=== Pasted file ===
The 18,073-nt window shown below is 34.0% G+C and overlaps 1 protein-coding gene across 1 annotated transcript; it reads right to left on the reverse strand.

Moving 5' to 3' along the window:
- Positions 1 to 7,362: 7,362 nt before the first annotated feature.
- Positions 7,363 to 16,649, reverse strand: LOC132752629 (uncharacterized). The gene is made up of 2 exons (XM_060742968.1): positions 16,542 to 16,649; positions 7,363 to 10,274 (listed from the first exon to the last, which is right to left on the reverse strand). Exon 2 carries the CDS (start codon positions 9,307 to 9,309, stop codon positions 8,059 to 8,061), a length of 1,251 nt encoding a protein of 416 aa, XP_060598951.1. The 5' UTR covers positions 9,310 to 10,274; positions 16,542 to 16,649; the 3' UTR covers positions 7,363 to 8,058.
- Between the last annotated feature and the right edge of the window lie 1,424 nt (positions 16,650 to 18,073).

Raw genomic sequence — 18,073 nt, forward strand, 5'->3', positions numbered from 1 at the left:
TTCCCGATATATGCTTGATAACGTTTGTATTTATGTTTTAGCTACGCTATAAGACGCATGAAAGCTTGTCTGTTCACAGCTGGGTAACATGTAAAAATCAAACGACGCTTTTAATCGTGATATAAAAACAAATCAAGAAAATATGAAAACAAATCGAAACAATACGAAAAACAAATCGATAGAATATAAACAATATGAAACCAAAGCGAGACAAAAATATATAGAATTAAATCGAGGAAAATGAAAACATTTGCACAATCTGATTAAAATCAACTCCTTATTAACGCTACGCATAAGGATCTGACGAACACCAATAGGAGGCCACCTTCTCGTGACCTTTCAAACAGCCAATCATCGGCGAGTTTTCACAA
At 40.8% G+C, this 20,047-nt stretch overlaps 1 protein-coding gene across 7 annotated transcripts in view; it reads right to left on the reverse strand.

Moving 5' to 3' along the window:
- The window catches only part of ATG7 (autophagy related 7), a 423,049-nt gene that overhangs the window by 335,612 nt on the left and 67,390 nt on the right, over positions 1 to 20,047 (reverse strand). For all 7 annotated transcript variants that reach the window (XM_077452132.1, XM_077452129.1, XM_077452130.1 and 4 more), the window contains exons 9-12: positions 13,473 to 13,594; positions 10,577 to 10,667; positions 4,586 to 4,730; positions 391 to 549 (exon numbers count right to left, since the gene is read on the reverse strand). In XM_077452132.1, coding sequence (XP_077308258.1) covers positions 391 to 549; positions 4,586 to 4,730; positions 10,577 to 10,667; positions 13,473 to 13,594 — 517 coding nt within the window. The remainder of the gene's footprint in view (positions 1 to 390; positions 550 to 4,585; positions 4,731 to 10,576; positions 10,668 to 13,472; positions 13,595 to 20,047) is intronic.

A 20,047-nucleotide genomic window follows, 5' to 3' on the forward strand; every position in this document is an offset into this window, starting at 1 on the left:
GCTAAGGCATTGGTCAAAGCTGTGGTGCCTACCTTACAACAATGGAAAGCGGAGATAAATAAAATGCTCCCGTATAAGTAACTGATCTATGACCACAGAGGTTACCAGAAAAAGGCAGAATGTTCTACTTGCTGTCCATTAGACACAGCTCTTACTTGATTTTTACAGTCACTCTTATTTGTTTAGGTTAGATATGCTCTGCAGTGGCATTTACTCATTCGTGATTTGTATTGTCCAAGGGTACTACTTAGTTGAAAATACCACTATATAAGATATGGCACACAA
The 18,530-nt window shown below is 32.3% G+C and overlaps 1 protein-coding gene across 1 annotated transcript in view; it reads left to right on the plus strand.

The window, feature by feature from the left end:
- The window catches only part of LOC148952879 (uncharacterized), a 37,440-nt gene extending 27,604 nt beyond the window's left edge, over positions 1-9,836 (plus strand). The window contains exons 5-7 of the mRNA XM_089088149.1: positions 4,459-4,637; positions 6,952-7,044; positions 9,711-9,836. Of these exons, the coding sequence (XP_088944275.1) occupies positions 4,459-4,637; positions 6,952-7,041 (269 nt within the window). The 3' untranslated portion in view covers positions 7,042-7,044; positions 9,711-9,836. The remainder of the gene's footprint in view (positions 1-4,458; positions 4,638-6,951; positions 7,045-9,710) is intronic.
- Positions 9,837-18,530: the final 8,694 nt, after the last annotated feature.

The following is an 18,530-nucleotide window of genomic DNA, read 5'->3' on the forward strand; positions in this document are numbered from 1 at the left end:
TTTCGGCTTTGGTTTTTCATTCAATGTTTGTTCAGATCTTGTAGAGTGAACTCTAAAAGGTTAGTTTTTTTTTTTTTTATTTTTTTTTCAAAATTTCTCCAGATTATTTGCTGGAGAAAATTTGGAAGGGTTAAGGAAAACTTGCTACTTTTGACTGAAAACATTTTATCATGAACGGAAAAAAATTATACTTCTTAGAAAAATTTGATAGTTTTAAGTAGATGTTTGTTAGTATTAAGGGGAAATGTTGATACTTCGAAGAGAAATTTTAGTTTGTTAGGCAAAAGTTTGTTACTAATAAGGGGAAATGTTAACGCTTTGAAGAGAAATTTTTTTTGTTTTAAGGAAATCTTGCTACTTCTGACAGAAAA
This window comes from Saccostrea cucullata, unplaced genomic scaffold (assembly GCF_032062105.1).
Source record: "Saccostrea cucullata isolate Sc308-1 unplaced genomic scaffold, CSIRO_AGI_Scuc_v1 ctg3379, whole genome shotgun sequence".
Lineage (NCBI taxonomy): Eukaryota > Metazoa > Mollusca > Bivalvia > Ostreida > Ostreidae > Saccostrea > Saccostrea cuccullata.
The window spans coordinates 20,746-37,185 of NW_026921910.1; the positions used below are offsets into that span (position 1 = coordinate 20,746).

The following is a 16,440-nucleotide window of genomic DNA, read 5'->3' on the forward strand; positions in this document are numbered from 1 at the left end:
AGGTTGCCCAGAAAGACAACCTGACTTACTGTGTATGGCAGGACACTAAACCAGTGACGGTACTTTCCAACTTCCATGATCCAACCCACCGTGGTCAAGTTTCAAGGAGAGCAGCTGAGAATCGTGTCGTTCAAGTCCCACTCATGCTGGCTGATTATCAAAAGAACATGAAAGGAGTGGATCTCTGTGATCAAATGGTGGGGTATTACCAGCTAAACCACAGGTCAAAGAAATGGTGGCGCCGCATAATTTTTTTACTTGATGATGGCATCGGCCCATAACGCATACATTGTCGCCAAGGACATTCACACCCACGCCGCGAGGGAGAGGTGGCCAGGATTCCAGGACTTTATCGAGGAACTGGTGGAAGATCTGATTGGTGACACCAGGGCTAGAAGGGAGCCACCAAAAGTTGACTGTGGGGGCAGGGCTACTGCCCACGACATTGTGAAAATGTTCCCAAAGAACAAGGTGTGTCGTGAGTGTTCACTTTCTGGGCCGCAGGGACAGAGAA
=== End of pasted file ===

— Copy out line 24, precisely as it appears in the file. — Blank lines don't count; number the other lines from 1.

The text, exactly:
AGGTTGCCCAGAAAGACAACCTGACTTACTGTGTATGGCAGGACACTAAACCAGTGACGGTACTTTCCAACTTCCATGATCCAACCCACCGTGGTCAAGTTTCAAGGAGAGCAGCTGAGAATCGTGTCGTTCAAGTCCCACTCATGCTGGCTGATTATCAAAAGAACATGAAAGGAGTGGATCTCTGTGATCAAATGGTGGGGTATTACCAGCTAAACCACAGGTCAAAGAAATGGTGGCGCCGCATAATTTTTTTACTTGATGATGGCATCGGCCCATAACGCATACATTGTCGCCAAGGACATTCACACCCACGCCGCGAGGGAGAGGTGGCCAGGATTCCAGGACTTTATCGAGGAACTGGTGGAAGATCTGATTGGTGACACCAGGGCTAGAAGGGAGCCACCAAAAGTTGACTGTGGGGGCAGGGCTACTGCCCACGACATTGTGAAAATGTTCCCAAAGAACAAGGTGTGTCGTGAGTGTTCACTTTCTGGGCCGCAGGGACAGAGAA